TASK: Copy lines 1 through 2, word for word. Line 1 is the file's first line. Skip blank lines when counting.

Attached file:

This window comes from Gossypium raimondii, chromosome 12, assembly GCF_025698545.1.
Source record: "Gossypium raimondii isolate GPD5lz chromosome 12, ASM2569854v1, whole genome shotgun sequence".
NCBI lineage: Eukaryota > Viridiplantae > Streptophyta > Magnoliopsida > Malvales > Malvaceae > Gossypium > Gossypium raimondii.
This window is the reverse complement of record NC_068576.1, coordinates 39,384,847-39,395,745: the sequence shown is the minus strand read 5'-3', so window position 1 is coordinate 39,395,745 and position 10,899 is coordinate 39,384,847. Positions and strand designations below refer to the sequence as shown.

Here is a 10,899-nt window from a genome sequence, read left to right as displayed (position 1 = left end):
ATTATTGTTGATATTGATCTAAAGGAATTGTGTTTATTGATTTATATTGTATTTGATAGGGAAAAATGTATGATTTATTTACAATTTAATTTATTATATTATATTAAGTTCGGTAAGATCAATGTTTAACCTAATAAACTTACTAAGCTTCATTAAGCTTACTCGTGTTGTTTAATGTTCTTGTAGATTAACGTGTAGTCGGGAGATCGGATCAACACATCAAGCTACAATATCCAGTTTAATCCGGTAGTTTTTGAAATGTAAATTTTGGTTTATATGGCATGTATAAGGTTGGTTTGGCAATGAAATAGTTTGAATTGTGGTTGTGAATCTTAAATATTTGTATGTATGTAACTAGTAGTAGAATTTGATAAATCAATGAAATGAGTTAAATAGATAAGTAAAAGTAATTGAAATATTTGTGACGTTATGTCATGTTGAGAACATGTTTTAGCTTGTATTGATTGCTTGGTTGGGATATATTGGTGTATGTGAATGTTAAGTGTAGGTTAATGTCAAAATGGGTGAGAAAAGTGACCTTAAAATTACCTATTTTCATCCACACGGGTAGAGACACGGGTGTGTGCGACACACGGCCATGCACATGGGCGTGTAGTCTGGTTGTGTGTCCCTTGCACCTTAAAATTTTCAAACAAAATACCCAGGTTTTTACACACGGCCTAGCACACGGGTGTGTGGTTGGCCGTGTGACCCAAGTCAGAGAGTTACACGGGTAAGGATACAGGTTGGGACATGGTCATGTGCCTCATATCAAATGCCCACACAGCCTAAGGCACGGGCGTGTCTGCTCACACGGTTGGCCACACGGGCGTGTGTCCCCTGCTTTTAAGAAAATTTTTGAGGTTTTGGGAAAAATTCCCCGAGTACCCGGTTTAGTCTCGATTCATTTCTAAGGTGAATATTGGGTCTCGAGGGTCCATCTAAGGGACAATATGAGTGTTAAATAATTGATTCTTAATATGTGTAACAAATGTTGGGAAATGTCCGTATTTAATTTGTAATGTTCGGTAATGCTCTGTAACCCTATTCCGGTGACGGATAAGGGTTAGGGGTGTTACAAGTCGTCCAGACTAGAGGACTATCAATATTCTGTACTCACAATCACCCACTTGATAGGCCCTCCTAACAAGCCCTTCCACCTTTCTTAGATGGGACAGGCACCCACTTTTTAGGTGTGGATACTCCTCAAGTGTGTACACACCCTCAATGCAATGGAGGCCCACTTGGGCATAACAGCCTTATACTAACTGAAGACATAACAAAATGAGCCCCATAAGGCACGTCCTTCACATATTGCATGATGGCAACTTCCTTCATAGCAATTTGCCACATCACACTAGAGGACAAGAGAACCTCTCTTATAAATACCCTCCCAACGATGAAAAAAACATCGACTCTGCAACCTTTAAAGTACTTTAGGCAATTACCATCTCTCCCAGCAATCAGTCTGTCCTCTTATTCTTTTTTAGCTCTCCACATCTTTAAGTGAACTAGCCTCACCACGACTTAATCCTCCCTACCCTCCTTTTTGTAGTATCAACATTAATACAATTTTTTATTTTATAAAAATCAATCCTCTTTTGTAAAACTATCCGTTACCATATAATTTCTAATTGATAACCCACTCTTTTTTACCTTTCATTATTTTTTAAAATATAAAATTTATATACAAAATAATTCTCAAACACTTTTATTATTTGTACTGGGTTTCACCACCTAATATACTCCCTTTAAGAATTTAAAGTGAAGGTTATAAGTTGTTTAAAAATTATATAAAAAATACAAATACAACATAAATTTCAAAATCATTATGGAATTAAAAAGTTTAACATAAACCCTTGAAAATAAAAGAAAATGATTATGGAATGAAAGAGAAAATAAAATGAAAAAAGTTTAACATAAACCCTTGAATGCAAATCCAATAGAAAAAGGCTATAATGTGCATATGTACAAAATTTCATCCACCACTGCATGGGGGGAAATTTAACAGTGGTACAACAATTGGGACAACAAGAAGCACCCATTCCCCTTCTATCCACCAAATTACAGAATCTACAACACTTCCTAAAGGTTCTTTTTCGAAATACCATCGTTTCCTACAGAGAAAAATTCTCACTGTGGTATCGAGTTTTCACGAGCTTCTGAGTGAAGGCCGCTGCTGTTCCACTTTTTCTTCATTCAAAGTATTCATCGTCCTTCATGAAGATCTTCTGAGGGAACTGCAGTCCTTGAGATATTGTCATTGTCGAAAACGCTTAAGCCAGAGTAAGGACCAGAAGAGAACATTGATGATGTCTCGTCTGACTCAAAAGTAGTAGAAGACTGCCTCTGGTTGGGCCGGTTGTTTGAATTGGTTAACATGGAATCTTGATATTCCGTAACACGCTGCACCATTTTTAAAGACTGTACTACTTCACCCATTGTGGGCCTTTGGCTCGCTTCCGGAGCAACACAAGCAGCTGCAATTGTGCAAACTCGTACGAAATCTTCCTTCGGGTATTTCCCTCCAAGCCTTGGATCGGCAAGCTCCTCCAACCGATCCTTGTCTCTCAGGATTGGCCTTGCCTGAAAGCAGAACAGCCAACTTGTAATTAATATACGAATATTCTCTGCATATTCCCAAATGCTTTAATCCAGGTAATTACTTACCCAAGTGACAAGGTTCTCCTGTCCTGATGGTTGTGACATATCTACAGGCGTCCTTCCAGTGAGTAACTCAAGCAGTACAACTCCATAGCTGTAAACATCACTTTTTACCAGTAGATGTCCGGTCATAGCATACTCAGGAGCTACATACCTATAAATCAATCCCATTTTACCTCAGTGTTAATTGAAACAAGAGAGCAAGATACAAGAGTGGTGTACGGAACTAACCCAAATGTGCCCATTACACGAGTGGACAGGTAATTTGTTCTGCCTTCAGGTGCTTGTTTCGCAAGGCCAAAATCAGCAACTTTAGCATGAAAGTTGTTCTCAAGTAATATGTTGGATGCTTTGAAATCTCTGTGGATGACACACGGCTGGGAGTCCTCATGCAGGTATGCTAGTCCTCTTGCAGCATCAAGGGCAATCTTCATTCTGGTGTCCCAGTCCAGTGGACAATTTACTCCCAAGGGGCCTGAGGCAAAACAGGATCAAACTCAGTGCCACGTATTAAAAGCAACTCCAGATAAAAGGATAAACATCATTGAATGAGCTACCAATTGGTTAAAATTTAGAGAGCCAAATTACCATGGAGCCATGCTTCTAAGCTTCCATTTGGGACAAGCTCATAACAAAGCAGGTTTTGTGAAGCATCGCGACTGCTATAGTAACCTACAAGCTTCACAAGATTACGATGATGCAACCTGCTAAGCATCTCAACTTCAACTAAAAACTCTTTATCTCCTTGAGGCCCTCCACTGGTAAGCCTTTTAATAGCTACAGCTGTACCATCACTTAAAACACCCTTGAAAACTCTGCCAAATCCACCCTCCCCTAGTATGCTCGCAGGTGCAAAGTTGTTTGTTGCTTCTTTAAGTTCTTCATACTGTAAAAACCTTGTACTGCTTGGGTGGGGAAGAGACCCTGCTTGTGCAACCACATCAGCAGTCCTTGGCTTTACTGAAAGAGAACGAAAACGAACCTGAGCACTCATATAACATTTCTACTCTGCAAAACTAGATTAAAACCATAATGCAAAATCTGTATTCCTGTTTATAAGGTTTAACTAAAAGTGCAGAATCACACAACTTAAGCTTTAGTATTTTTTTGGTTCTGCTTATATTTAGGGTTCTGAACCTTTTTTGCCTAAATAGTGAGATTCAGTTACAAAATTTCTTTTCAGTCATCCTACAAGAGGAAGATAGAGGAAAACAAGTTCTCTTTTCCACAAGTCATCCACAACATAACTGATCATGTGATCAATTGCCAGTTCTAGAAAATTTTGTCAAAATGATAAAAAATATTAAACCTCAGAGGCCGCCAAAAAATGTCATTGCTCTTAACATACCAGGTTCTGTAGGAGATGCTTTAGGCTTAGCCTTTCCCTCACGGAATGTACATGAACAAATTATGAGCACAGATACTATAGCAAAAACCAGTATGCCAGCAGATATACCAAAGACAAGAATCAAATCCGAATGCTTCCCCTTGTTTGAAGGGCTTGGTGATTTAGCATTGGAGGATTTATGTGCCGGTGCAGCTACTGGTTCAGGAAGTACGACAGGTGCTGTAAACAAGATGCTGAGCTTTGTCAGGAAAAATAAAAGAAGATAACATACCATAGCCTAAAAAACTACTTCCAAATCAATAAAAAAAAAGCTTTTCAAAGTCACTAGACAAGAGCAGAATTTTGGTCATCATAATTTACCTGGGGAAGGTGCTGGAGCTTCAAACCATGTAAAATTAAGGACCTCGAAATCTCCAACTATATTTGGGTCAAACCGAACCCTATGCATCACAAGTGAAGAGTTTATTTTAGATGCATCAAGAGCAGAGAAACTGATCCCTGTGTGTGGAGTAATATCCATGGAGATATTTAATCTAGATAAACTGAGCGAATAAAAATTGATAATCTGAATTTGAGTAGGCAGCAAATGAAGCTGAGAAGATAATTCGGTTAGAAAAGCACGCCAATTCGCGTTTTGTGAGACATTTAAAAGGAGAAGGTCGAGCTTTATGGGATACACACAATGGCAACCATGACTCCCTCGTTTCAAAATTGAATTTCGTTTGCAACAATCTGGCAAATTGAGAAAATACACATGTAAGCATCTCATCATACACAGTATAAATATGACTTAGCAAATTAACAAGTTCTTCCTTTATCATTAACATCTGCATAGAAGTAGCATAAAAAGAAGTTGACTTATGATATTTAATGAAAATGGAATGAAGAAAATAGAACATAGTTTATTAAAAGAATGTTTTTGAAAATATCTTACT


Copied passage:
This window comes from Gossypium raimondii, chromosome 12, assembly GCF_025698545.1.
Source record: "Gossypium raimondii isolate GPD5lz chromosome 12, ASM2569854v1, whole genome shotgun sequence".